Monster – episode 72

February 1, 2006 on 5:02 pm | In Monster | 1 Comment

“A man without a name”

A game of table turning clouds up Johan’s motives once more. Involves a revelation that’s painfully obvious in retrospect; but will it mean anything?

Spoilers ahead!

Lunge goes up to Roberto’s room and lets his guard down for a split second. There is an incredibly tense battle that consists entirely of Roberto and Lunge taking turns at outsmarting each other. More pitiable aspects of Poppe are revealed, and perhaps we now know Johan’s true goal.

I was surprised that Roberto’s taunts actually worked on Lunge; his dedication to his family has been quite lacking up until now, so to react as he did was rather unexpected. The fact that Roberto told him that the only thing that he has left is chasing after Tenma should have strengthened his resolve rather than weakening it. Having come so far and lost so much, Lunge should be dedicated to victory.
He didn’t die here, but I expected slightly more intelligence from him; at the very least he shot to fatally wound, rather than just annoyingly hinder.

It’s amazing that I’ve never considered the loss of Monster before; very few of the major characters have not lost anything significant either over the course of the series, or had lost something beforehand to make them “incomplete” people. Offhand I can think only of the characters of Munich, but even their knowing Johan certainly came at a heavy price.

The revelation that Roberto was, in fact, Grimmer’s only childhood friend comes only as a shock when you consider the very different paths that they have taken: they’re of the same background, yet they chose a different “side” of reality. I’d compare this situation to that of Johan and Nina, but the difference there was that Nina blocked her memories and Johan mishandled his own; neither Roberto nor Grimmer had complete control of their minds.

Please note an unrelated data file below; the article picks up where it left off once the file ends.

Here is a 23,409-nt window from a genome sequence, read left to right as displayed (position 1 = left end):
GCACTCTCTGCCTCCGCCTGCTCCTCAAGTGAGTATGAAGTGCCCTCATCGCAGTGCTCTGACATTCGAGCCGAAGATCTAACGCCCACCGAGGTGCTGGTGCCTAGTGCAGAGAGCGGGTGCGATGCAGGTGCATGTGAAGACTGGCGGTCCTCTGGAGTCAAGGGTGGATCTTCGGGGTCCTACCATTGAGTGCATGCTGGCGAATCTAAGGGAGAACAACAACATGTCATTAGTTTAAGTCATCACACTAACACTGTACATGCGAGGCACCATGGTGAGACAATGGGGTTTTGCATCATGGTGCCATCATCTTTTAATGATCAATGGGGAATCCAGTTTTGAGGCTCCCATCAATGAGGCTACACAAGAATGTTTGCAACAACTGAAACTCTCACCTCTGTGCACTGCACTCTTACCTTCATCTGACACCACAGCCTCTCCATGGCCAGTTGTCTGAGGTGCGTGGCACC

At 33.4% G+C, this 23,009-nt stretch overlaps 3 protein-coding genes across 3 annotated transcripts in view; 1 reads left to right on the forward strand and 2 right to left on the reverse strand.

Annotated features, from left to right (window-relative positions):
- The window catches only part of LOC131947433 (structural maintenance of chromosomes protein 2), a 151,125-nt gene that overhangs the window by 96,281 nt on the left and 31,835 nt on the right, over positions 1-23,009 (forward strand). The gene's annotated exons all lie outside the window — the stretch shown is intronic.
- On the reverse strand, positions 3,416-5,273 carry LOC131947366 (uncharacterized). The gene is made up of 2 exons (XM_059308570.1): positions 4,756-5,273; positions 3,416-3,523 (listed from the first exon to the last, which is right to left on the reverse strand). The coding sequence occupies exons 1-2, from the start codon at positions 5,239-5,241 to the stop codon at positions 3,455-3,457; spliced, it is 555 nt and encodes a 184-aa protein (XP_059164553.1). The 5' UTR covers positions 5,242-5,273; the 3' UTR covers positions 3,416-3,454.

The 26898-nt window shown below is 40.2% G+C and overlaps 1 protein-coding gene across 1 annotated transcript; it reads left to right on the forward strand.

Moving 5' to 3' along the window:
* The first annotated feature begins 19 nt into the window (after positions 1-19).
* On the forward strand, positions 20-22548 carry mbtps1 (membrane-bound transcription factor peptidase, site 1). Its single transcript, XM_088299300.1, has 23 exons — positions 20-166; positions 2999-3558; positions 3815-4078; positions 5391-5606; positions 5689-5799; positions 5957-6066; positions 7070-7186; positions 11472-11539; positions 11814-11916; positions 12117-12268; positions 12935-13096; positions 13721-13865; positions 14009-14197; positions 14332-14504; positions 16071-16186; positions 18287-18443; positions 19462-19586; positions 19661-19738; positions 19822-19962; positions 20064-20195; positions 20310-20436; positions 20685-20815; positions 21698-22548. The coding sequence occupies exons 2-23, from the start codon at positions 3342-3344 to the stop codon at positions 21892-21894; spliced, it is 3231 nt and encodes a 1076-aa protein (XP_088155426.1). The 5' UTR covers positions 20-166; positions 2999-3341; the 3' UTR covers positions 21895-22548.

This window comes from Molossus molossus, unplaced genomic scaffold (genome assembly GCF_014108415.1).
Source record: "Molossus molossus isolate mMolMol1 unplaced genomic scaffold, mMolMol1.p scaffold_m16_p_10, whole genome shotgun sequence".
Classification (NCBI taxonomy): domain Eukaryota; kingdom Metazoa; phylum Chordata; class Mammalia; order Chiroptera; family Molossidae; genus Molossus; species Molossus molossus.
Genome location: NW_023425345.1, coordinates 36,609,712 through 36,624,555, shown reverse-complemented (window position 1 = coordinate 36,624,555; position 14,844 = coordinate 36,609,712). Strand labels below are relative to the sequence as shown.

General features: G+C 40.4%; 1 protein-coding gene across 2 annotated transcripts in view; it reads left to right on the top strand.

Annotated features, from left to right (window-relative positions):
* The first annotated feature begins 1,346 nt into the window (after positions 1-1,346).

I would have to know exactly what Johan said to trigger Roberto’s memory, but if it had worked anything as it should have, Roberto should have recalled that he once had a friend; that he did not hate everyone.

As for Johan’s plan: I don’t understand it at all. Tenma is to become the only survivor; the man without a name. I cannot conceive of this plan, or what purpose it serves. This calls for another meeting of Johan and Tenma, because anything that other characters say is little more than speculation.
The interesting parallel is that drawn between Poppe and Tenma.
“I created a monster,” says Poppe. “And I revived him,” says Tenma.
These characters are not really comparable; Tenma never killed everyone who knew about the twins or their mother, for one thing. Actually, that’s pretty much the entire argument: Poppe made Johan a monster, but Tenma served only to prolong the monstrosity. Tenma is human and doing something for the greater good, while Poppe has always been motivated purely by selfishness. He can now feel the pain of others, but he acts for his own benefit.

Nina’s memories in the “vampire house” were a cold link to Johan; now she knows that she is in exactly the wrong place. For one who understands Johan as she does, she could kindly let us know a little bit more.

It’s the final countdown; you know the drunk has been kept alive for a reason.

1 Comment

  1. Woah, good catch! I completely missed that cocoa hint. Of course a truly evil German person has to have Adolf as his first name.

    Comment by Chris — February 6, 2006 #

Sorry, the comment form is closed at this time.

Powered by WordPress with Pool theme design by Borja Fernandez.
Entries and comments feeds. Valid XHTML and CSS. ^Top^